Delaware State

Delaware State University athletics budget leads MEAC while its teams look for success

Delaware State University has an athletics budget that leads the MEAC but its teams are still searching for success. What can Del State do to turn those dollars into W’s.

When it comes to spending among Mid-Eastern Athletic Conference (MEAC) schools, none reported a higher athletics budget than Delaware State University.

A recent report from USA Today listed the athletic budgets of public Division I programs for the 2022 fiscal year, and DSU had more than the seven MEAC schools that reported. Howard University, the conference’s lone private HBCU was not a part of the report.

Delaware State University has a total of 20 athletics programs — one less than Howard, but four more than the next closest MEAC programs. 

Delaware State University athletics budget

Beyond the MEAC, three SWAC programs — Prairie View A&M ($18.8 million), Southern ($18.5 million) and Alabama State ($17.8 million) — all spent more than DSU. 

Just under $15 million of its $16.2 million athletics budget was allocated by the University. That percentage was just over 92 percent, a number that only four universities —  Cal State-Northridge, Chicago State, Cal-San Diego and New Jersey Tech — had a higher dependence on general funds.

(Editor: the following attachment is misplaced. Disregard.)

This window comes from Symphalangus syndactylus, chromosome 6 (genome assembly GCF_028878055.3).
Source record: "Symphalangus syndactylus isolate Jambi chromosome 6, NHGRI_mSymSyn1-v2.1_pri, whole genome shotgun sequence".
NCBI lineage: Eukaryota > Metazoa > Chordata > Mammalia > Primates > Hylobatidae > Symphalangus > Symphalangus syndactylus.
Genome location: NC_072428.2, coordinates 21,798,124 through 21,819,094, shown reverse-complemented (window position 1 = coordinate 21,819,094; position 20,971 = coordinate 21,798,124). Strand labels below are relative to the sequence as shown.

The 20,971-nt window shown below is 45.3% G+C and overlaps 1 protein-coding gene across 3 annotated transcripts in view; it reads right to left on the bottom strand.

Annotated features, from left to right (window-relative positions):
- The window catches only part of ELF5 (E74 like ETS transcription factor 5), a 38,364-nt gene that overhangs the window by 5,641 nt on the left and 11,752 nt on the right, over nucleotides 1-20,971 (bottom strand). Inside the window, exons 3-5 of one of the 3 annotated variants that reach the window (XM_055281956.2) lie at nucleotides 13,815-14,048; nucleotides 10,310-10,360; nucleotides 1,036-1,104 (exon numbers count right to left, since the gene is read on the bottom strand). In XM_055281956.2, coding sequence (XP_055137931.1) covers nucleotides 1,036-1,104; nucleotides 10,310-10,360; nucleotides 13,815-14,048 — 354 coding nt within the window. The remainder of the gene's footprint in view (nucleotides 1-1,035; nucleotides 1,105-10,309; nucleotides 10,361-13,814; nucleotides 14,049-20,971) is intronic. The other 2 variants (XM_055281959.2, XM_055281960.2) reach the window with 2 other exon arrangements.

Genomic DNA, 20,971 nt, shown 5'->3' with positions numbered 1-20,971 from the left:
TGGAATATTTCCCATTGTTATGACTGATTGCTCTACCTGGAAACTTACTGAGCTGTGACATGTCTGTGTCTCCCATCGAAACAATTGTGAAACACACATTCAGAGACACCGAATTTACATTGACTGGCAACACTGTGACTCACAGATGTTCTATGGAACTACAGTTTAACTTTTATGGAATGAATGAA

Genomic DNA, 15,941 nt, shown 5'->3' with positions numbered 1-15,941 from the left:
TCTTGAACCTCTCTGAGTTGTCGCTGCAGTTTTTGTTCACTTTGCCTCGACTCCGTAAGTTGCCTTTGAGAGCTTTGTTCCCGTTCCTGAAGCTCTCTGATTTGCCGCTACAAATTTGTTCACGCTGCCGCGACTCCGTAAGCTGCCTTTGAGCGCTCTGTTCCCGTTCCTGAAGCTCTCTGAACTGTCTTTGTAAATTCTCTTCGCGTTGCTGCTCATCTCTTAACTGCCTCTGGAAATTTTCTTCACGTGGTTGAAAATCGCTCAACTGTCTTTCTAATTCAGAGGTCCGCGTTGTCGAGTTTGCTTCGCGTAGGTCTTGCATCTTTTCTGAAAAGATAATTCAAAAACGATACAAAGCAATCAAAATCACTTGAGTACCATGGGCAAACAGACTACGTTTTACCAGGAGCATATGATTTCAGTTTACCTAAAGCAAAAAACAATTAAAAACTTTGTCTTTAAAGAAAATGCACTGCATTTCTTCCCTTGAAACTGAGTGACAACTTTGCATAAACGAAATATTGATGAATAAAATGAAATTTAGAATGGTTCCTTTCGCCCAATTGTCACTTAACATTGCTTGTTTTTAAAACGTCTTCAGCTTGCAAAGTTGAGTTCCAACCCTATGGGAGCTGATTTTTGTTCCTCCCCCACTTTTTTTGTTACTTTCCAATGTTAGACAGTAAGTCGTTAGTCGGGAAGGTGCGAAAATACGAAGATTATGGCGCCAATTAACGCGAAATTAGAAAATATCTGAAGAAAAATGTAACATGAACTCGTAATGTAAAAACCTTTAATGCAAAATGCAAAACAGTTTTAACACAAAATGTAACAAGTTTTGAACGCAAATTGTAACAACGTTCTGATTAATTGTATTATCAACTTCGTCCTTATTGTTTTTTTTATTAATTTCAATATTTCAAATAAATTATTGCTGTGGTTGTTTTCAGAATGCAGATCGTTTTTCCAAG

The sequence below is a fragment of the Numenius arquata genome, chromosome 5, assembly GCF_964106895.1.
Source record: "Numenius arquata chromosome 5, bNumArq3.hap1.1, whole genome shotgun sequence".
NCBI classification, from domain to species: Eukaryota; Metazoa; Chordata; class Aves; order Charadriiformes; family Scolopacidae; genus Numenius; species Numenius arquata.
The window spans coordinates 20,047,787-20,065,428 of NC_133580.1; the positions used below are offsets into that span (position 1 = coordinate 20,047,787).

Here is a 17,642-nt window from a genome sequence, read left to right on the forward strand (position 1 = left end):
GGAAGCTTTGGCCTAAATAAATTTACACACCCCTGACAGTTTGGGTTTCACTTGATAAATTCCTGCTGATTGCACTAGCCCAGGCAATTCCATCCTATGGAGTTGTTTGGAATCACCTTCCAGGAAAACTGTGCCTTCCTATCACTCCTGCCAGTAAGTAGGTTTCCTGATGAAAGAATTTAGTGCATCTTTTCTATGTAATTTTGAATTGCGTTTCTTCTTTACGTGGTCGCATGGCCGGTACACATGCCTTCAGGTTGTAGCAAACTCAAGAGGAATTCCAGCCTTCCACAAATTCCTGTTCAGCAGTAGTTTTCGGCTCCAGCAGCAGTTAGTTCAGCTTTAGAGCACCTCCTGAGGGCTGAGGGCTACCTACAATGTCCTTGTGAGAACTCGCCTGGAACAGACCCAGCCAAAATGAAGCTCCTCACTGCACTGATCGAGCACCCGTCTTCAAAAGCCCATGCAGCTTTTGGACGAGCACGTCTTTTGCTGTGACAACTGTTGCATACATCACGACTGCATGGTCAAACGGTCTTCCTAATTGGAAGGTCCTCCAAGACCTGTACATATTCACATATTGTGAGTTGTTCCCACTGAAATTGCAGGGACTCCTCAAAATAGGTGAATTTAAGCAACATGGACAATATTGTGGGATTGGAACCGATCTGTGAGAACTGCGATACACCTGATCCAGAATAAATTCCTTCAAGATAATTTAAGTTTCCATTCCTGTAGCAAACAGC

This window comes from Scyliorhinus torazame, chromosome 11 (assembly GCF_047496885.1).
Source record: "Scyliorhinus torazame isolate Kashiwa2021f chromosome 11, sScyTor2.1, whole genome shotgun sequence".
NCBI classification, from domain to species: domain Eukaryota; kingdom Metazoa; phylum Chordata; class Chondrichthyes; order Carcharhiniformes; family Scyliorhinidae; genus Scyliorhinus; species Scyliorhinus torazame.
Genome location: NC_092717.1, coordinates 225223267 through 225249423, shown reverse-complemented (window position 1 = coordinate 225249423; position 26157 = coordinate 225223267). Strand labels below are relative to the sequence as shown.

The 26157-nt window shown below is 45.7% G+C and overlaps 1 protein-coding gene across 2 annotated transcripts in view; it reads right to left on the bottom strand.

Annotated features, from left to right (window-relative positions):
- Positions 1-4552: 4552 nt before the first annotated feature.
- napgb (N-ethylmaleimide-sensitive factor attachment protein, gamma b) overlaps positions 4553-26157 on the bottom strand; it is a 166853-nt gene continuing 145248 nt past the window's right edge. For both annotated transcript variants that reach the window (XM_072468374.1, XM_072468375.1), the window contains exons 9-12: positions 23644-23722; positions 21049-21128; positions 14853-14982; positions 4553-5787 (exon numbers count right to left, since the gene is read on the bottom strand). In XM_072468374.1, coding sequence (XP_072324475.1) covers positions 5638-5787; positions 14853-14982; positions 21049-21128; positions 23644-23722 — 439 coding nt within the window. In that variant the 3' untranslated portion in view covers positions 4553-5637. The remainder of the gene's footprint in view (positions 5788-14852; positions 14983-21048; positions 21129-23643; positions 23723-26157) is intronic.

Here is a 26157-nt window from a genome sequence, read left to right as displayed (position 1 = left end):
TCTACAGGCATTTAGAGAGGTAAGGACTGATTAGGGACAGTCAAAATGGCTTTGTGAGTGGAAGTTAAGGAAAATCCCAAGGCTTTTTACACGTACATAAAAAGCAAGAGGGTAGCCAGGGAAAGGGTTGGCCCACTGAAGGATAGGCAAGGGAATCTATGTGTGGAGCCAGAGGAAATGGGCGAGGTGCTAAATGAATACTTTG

“In these times, we recognize that dollars are tight for everyone and we want to make sure that we’re being purposeful, intentional,” DSU AD Alecia Shields-Gadsen told Delaware Online. “We’ve now made that a priority, and we just got to do better. … So, yes, we are now being very intentional.”

Stephen Kimes, DSU’s track and field/cross country coach, has seen things improve since he took over the programs in 2019.

“Obviously, we’ve gotten support from Delaware State University that has allowed us to resurrect the program, build it back up. We’ve been top three in the league in both genders.”

While the commitment to spending on athletics is commendable, it hasn’t translated to conference championships in men’s and women’s basketball, nor football, in more than a decade and a half.

“When you look at the dollars that we’re spending,” Shields-Gadsen said, “we have a model that we try to ensure that every program has access to championships.”

Delaware State University athletics budget leads MEAC while its teams look for success
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